Well that settles it. 2016 is the worst. Carrie Fisher, best known for her role as Princess Leia in Star Wars, for her memoirs and for her acerbic wit, has passed away aged 60. Carrie suffered a heart attack while on a flight on Friday from London to LA and was rushed to hospital. She was placed in ICU and eventually her condition was upgraded to “stable,” but sadly Carrie passed away today. As USA Today explains, was just on tour promoting her dishy latest book, The Princess Diarist.
The actress and author had been on tour to promote her latest memoir, The Princess Diarist, based on the diaries she kept as a 19-year-old shooting what is arguably the biggest movie of all time, 1977′s Star Wars, playing Rebel Alliance leader Princess Leia Organa, she of the famous double-bun hairstyle.
Her books, whether novels or memoirs, were funny, sharp and revealing. Among other things, her latest revealed her brief affair with co-star Harrison Ford, who was 14 years older and married with kids when they made Star Wars.
The actress was back onscreen playing Princess Leia in Star Wars: The Force Awakens in 2015 and Star Wars: Episode VIII, now in post-production. She, Ford and others in the original cast again found themselves walking red carpets, taking bows and taking Star Wars questions.
Fisher, as always, was accompanied by her little French bulldog Gary, the pooch who helped her cope with lifelong anxieties — later diagnosed as bipolar disorder — that helped lead to her problems with substance abuse.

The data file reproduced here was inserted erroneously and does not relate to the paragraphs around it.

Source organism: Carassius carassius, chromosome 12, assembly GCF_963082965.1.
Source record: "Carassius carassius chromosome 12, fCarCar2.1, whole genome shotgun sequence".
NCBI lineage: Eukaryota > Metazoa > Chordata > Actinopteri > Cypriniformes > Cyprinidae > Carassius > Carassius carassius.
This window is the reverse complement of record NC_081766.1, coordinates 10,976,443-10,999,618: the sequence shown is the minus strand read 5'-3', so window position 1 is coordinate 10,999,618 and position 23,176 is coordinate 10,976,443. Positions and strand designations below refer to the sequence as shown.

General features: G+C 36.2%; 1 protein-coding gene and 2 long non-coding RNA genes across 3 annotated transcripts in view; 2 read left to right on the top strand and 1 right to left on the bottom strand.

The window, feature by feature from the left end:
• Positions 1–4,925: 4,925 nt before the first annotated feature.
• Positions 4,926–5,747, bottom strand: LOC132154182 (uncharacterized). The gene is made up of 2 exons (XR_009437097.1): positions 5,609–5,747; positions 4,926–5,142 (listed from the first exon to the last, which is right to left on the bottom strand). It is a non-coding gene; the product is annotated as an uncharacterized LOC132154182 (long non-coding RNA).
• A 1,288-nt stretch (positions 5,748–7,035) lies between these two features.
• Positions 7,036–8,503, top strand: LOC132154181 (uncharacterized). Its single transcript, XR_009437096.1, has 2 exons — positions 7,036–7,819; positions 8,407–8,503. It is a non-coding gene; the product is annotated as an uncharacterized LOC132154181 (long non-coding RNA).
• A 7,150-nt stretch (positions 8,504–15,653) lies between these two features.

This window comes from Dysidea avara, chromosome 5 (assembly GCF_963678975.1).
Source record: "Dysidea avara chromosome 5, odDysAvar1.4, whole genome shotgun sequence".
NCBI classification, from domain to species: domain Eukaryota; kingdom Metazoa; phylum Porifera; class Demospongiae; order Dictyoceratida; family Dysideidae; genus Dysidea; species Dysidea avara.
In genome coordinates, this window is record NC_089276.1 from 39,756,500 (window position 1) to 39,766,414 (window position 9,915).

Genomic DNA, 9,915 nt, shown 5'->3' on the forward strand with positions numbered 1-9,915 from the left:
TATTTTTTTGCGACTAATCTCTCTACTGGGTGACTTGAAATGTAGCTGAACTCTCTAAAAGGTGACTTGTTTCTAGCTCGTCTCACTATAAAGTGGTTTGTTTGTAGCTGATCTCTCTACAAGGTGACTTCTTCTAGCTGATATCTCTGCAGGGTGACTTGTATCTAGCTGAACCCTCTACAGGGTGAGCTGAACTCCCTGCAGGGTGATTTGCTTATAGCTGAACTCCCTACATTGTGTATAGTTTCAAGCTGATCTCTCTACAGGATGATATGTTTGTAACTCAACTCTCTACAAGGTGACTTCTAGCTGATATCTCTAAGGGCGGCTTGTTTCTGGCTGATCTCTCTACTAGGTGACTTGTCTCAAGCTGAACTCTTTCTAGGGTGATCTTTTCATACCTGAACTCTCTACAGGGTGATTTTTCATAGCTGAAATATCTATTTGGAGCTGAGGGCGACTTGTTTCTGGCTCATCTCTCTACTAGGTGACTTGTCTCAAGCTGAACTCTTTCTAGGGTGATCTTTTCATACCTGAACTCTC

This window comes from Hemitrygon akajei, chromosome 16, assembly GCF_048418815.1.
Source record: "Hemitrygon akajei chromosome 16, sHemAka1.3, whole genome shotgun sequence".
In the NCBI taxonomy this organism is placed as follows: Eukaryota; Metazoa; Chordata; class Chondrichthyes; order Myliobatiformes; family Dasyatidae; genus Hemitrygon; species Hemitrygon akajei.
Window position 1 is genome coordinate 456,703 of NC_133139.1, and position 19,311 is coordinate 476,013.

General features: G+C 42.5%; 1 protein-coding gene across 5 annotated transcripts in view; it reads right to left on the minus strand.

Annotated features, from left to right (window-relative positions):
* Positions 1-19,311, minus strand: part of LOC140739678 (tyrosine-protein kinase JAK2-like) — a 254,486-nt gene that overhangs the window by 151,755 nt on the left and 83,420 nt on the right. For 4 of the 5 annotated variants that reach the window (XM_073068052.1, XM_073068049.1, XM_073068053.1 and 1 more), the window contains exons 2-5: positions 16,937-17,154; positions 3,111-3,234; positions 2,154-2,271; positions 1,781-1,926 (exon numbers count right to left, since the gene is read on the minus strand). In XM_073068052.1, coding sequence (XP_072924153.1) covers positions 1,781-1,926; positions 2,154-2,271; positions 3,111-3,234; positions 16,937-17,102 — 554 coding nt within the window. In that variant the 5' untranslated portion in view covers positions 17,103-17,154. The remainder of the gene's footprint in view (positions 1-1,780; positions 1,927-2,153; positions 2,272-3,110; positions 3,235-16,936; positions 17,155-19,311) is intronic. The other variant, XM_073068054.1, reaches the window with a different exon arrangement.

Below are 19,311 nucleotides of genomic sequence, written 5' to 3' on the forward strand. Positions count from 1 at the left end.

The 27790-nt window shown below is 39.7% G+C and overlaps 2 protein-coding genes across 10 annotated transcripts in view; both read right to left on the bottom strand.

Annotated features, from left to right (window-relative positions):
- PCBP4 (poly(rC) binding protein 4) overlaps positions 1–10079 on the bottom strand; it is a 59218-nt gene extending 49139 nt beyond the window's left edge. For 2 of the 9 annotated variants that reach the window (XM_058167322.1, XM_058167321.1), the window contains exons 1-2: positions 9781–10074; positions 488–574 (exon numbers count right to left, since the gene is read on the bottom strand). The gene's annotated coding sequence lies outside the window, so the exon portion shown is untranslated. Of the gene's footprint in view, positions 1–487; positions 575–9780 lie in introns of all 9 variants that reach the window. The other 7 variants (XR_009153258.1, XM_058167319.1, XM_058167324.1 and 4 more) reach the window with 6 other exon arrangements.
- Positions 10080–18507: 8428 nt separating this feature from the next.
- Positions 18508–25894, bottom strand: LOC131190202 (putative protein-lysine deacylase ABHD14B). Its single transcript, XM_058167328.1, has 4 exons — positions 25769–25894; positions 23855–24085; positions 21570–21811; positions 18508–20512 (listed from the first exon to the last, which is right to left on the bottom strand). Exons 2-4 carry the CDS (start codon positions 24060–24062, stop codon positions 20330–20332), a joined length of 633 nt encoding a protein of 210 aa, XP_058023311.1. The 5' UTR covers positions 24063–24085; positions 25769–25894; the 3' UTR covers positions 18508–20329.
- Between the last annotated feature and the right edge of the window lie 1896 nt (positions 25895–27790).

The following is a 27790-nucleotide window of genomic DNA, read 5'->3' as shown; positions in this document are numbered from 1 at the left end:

Carrie Frances Fisher grew up marinated in Old Hollywood, loving and loathing it, embracing and rejecting it, always coming back to it as it evolved into New Hollywood. She was the daughter of crooner Eddie Fisher and Singin’ in the Rain star Debbie Reynolds, born in 1956 in Beverly Hills. Less than three years later, Eddie ran off to marry Elizabeth Taylor. It was a blow her mother eventually recovered from but Carrie not so much…
n 1987, she published her first novel, Postcards From the Edge, a semi-autobiographical satire of her real-life struggles with drug addiction in the late 1970s and her relationship with her mother. It was a best seller and later was made into a movie starring Meryl Streep and Shirley MacLaine.
Never shy about speaking her mind, she was open and often brutally honest in interviews and her books, discussing her love/hate dynamic with fans, her place as a geek goddess and that slave bikini she had to wear in 1983′s Return of the Jedi.
Throughout her up-and-down movie career, she remained a product of Hollywood who could step back and explain its history and rituals to the outsiders, always ready with a caustic comment or pointed joke. Hollywood could be exasperating and brutal, but it was still hers.
She felt somewhat the same about Leia. As she told USA TODAY last year, “I carry her around and I know her better than anybody else and we wear the same clothes a lot of times.
I had the pleasure of watching Carrie’s HBO special, a broadcast of her stage show Wishful Drinking, with my mother recently. Carrie is/was so clever, funny and outspoken and I can’t believe she’s gone. 60 is way too young to pass away and my heart goes out to her family. Carrie is survived by her daughter, Billie Lourd, 24, by her mother, Debbie Reynolds, 84, by her brother, Todd, by two half sisters and by her dog, Gary. We love you Carrie and we’ll miss you so much.
Photos credit: Riccardo Ghilardi, WENN and FameFlynet